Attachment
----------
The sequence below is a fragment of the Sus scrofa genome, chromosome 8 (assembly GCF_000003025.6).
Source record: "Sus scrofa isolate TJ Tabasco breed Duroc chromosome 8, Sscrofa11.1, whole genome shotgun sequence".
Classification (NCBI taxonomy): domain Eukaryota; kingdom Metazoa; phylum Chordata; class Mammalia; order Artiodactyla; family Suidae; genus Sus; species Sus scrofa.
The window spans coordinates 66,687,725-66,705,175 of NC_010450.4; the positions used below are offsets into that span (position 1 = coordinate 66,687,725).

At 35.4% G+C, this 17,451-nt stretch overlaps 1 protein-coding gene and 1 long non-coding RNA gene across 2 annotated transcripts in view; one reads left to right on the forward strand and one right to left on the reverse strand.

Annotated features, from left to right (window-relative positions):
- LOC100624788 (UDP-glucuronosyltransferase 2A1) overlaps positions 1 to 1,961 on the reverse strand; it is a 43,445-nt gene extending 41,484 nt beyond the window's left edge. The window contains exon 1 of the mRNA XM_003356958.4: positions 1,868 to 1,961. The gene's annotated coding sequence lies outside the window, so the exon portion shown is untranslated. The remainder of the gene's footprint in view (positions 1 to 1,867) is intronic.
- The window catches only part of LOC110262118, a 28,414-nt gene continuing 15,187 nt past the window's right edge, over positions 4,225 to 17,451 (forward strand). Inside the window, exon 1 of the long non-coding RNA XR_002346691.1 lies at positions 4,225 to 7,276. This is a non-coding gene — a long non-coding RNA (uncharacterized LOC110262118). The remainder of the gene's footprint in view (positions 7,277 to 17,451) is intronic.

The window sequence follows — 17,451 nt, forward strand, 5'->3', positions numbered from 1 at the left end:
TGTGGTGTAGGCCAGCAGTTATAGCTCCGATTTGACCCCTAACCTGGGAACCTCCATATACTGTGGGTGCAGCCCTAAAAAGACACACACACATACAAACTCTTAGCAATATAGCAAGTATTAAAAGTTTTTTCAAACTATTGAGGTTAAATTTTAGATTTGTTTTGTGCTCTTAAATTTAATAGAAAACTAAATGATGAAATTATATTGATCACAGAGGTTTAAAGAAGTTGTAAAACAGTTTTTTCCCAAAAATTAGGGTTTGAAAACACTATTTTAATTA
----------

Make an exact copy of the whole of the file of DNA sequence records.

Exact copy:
The sequence below is a fragment of the Sus scrofa genome, chromosome 8 (assembly GCF_000003025.6).
Source record: "Sus scrofa isolate TJ Tabasco breed Duroc chromosome 8, Sscrofa11.1, whole genome shotgun sequence".
Classification (NCBI taxonomy): domain Eukaryota; kingdom Metazoa; phylum Chordata; class Mammalia; order Artiodactyla; family Suidae; genus Sus; species Sus scrofa.
The window spans coordinates 66,687,725-66,705,175 of NC_010450.4; the positions used below are offsets into that span (position 1 = coordinate 66,687,725).

At 35.4% G+C, this 17,451-nt stretch overlaps 1 protein-coding gene and 1 long non-coding RNA gene across 2 annotated transcripts in view; one reads left to right on the forward strand and one right to left on the reverse strand.

Annotated features, from left to right (window-relative positions):
- LOC100624788 (UDP-glucuronosyltransferase 2A1) overlaps positions 1 to 1,961 on the reverse strand; it is a 43,445-nt gene extending 41,484 nt beyond the window's left edge. The window contains exon 1 of the mRNA XM_003356958.4: positions 1,868 to 1,961. The gene's annotated coding sequence lies outside the window, so the exon portion shown is untranslated. The remainder of the gene's footprint in view (positions 1 to 1,867) is intronic.
- The window catches only part of LOC110262118, a 28,414-nt gene continuing 15,187 nt past the window's right edge, over positions 4,225 to 17,451 (forward strand). Inside the window, exon 1 of the long non-coding RNA XR_002346691.1 lies at positions 4,225 to 7,276. This is a non-coding gene — a long non-coding RNA (uncharacterized LOC110262118). The remainder of the gene's footprint in view (positions 7,277 to 17,451) is intronic.

The window sequence follows — 17,451 nt, forward strand, 5'->3', positions numbered from 1 at the left end:
TGTGGTGTAGGCCAGCAGTTATAGCTCCGATTTGACCCCTAACCTGGGAACCTCCATATACTGTGGGTGCAGCCCTAAAAAGACACACACACATACAAACTCTTAGCAATATAGCAAGTATTAAAAGTTTTTTCAAACTATTGAGGTTAAATTTTAGATTTGTTTTGTGCTCTTAAATTTAATAGAAAACTAAATGATGAAATTATATTGATCACAGAGGTTTAAAGAAGTTGTAAAACAGTTTTTTCCCAAAAATTAGGGTTTGAAAACACTATTTTAATTA